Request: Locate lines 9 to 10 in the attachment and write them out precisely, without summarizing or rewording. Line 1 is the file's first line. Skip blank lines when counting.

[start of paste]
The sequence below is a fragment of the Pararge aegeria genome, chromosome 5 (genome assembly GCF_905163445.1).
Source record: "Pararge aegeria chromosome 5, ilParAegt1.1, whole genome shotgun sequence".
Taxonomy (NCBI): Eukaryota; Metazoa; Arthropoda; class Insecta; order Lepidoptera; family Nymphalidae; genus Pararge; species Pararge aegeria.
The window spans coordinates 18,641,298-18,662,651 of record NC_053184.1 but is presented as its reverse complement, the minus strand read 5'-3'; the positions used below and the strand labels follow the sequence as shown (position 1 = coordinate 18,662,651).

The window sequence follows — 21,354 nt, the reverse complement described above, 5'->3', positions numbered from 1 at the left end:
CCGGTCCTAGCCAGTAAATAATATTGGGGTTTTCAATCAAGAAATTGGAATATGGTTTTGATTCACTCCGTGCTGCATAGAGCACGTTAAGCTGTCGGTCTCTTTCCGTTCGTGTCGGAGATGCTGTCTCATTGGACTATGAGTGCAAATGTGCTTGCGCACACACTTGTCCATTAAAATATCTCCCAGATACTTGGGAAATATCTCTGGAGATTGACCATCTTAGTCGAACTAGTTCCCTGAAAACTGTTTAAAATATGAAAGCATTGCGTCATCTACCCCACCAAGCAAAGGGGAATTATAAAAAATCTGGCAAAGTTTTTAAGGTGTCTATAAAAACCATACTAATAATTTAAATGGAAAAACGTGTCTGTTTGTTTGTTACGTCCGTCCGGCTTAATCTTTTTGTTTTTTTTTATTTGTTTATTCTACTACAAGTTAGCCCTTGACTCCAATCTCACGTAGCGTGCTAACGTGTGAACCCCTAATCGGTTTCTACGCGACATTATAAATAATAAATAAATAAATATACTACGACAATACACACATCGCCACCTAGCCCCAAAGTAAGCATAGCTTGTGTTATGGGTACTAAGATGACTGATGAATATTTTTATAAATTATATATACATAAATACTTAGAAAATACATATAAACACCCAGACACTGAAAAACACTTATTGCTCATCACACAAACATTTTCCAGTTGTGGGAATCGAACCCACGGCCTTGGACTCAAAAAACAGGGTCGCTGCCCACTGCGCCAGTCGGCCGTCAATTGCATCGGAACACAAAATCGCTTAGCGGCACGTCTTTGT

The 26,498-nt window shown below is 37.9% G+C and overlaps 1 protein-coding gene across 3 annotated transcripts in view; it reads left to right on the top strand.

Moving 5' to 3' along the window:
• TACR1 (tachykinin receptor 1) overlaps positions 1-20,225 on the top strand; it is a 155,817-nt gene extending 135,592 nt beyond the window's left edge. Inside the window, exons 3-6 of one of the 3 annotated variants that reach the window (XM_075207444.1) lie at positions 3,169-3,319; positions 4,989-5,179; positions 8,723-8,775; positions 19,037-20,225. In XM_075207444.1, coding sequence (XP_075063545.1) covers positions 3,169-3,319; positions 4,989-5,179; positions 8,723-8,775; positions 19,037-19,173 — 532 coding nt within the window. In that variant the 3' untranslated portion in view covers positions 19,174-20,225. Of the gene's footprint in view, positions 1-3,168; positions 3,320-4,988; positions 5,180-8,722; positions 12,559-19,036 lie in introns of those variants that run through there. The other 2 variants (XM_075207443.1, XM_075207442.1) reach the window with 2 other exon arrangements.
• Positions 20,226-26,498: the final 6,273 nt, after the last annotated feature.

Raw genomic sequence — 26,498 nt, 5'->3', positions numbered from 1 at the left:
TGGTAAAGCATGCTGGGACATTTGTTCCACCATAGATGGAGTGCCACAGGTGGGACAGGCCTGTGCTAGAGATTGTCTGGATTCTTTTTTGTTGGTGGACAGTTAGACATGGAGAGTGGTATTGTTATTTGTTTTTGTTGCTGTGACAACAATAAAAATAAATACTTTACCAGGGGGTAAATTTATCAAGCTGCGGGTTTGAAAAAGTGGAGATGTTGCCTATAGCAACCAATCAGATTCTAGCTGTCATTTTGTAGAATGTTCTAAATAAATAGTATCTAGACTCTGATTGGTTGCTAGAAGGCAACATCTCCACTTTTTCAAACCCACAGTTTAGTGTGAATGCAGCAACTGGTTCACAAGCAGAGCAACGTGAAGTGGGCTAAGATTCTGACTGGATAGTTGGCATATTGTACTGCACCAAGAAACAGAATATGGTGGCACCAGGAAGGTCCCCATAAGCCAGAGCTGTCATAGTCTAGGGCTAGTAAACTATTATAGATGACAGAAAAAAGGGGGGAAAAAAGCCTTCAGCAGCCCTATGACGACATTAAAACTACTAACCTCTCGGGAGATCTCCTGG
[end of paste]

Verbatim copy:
• TACR1 (tachykinin receptor 1) overlaps positions 1-20,225 on the top strand; it is a 155,817-nt gene extending 135,592 nt beyond the window's left edge. Inside the window, exons 3-6 of one of the 3 annotated variants that reach the window (XM_075207444.1) lie at positions 3,169-3,319; positions 4,989-5,179; positions 8,723-8,775; positions 19,037-20,225. In XM_075207444.1, coding sequence (XP_075063545.1) covers positions 3,169-3,319; positions 4,989-5,179; positions 8,723-8,775; positions 19,037-19,173 — 532 coding nt within the window. In that variant the 3' untranslated portion in view covers positions 19,174-20,225. Of the gene's footprint in view, positions 1-3,168; positions 3,320-4,988; positions 5,180-8,722; positions 12,559-19,036 lie in introns of those variants that run through there. The other 2 variants (XM_075207443.1, XM_075207442.1) reach the window with 2 other exon arrangements.
• Positions 20,226-26,498: the final 6,273 nt, after the last annotated feature.